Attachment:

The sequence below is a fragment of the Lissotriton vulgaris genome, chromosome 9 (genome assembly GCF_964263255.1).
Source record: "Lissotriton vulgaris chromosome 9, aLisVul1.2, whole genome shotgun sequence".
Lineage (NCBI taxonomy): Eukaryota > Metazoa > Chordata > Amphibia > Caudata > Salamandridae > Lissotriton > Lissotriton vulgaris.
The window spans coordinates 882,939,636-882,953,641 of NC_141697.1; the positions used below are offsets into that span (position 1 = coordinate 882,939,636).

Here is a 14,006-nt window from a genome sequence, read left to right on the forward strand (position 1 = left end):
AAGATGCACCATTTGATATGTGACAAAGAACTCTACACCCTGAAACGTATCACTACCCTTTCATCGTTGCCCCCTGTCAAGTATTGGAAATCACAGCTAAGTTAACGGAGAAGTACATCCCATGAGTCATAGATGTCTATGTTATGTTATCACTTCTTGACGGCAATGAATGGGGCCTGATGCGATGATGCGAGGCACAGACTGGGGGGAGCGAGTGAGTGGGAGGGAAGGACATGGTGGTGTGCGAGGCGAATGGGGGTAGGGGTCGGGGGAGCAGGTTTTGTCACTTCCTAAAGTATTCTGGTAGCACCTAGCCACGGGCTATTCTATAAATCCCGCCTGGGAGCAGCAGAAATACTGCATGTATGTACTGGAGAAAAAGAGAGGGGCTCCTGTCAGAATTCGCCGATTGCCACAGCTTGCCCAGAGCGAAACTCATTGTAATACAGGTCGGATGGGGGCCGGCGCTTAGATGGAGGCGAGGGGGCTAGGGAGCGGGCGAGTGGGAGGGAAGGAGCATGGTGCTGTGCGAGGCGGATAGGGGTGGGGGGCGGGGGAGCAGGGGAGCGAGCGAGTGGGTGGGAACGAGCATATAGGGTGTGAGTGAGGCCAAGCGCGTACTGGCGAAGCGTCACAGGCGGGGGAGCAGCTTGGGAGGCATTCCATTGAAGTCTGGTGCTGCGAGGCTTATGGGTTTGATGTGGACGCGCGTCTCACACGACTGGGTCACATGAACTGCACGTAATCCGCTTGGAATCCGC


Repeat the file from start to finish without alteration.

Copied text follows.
The sequence below is a fragment of the Lissotriton vulgaris genome, chromosome 9 (genome assembly GCF_964263255.1).
Source record: "Lissotriton vulgaris chromosome 9, aLisVul1.2, whole genome shotgun sequence".
Lineage (NCBI taxonomy): Eukaryota > Metazoa > Chordata > Amphibia > Caudata > Salamandridae > Lissotriton > Lissotriton vulgaris.
The window spans coordinates 882,939,636-882,953,641 of NC_141697.1; the positions used below are offsets into that span (position 1 = coordinate 882,939,636).

Here is a 14,006-nt window from a genome sequence, read left to right on the forward strand (position 1 = left end):
AAGATGCACCATTTGATATGTGACAAAGAACTCTACACCCTGAAACGTATCACTACCCTTTCATCGTTGCCCCCTGTCAAGTATTGGAAATCACAGCTAAGTTAACGGAGAAGTACATCCCATGAGTCATAGATGTCTATGTTATGTTATCACTTCTTGACGGCAATGAATGGGGCCTGATGCGATGATGCGAGGCACAGACTGGGGGGAGCGAGTGAGTGGGAGGGAAGGACATGGTGGTGTGCGAGGCGAATGGGGGTAGGGGTCGGGGGAGCAGGTTTTGTCACTTCCTAAAGTATTCTGGTAGCACCTAGCCACGGGCTATTCTATAAATCCCGCCTGGGAGCAGCAGAAATACTGCATGTATGTACTGGAGAAAAAGAGAGGGGCTCCTGTCAGAATTCGCCGATTGCCACAGCTTGCCCAGAGCGAAACTCATTGTAATACAGGTCGGATGGGGGCCGGCGCTTAGATGGAGGCGAGGGGGCTAGGGAGCGGGCGAGTGGGAGGGAAGGAGCATGGTGCTGTGCGAGGCGGATAGGGGTGGGGGGCGGGGGAGCAGGGGAGCGAGCGAGTGGGTGGGAACGAGCATATAGGGTGTGAGTGAGGCCAAGCGCGTACTGGCGAAGCGTCACAGGCGGGGGAGCAGCTTGGGAGGCATTCCATTGAAGTCTGGTGCTGCGAGGCTTATGGGTTTGATGTGGACGCGCGTCTCACACGACTGGGTCACATGAACTGCACGTAATCCGCTTGGAATCCGC